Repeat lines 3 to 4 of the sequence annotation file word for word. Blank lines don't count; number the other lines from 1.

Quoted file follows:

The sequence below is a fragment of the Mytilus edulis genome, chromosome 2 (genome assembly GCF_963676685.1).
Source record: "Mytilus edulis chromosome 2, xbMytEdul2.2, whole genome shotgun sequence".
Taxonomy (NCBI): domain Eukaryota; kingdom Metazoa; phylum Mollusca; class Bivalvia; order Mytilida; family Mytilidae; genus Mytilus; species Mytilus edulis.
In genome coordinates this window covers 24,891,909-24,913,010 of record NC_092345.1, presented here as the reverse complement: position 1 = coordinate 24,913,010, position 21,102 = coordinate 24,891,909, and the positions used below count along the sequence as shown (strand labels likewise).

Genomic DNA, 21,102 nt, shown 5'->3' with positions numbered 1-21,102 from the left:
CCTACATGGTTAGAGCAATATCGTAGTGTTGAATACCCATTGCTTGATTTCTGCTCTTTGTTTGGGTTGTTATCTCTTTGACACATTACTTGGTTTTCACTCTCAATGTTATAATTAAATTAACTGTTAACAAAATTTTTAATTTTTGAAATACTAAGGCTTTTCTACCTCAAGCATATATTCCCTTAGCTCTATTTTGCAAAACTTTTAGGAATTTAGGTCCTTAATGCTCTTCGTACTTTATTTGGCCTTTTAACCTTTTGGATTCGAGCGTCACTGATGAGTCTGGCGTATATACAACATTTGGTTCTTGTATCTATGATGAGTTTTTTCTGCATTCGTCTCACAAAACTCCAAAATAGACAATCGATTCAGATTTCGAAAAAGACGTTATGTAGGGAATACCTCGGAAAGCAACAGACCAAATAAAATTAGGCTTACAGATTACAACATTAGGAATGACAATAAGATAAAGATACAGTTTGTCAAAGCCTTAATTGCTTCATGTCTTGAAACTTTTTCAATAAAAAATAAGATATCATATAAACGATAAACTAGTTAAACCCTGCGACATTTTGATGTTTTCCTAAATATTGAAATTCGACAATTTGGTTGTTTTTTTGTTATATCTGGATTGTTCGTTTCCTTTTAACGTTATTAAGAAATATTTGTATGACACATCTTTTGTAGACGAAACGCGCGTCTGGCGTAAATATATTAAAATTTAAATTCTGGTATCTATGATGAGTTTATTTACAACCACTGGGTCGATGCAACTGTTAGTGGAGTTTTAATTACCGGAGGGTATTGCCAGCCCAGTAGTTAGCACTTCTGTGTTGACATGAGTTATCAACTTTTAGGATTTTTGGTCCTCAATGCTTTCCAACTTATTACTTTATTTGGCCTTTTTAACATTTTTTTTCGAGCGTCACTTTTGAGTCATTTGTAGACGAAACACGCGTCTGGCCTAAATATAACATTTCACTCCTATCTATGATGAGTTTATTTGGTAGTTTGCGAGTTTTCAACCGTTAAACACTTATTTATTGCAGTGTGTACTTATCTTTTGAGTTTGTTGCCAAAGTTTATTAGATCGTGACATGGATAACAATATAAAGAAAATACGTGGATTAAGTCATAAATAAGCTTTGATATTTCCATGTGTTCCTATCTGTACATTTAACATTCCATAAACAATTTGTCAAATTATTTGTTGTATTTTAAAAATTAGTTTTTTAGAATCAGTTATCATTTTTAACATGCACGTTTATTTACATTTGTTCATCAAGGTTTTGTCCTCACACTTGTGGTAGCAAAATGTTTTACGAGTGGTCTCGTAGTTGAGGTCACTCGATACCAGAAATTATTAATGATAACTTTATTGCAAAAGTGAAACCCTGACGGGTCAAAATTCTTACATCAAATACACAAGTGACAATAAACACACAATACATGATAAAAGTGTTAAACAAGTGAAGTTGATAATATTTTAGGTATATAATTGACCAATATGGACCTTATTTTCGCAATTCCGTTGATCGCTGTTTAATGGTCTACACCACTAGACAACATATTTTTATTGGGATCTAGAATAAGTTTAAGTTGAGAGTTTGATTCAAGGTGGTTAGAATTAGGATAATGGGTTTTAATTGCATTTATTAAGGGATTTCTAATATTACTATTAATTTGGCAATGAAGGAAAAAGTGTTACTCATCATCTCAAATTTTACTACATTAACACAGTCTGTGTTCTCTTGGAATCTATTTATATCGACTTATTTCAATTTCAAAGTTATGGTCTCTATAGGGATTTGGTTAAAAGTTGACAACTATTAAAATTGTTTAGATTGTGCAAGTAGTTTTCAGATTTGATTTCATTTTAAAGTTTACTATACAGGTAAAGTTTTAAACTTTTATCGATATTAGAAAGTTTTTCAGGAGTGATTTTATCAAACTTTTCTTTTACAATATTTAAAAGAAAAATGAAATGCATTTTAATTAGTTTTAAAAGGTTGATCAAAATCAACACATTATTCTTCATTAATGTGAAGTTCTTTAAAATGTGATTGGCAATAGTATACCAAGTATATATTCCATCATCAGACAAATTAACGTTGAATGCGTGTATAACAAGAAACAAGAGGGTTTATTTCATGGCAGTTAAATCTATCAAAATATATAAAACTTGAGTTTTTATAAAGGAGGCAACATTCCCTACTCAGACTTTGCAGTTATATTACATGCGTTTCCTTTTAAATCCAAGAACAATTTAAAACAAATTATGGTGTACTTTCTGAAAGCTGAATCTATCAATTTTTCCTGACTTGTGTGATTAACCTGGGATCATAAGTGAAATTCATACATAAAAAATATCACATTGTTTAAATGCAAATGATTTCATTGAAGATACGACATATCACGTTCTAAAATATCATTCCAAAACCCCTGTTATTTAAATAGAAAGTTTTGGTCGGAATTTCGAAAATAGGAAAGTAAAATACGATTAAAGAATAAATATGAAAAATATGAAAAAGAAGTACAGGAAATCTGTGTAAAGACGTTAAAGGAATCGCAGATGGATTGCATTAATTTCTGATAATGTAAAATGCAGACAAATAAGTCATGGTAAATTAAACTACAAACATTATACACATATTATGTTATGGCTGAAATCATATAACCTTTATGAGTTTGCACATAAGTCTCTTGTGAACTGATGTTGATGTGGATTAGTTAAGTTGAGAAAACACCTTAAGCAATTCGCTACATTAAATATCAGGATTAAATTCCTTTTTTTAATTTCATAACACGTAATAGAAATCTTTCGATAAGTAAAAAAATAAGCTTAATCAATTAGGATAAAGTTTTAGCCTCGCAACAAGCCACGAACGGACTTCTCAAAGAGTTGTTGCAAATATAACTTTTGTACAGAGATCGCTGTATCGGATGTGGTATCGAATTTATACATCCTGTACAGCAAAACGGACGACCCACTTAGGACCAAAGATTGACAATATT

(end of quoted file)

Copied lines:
Taxonomy (NCBI): domain Eukaryota; kingdom Metazoa; phylum Mollusca; class Bivalvia; order Mytilida; family Mytilidae; genus Mytilus; species Mytilus edulis.
In genome coordinates this window covers 24,891,909-24,913,010 of record NC_092345.1, presented here as the reverse complement: position 1 = coordinate 24,913,010, position 21,102 = coordinate 24,891,909, and the positions used below count along the sequence as shown (strand labels likewise).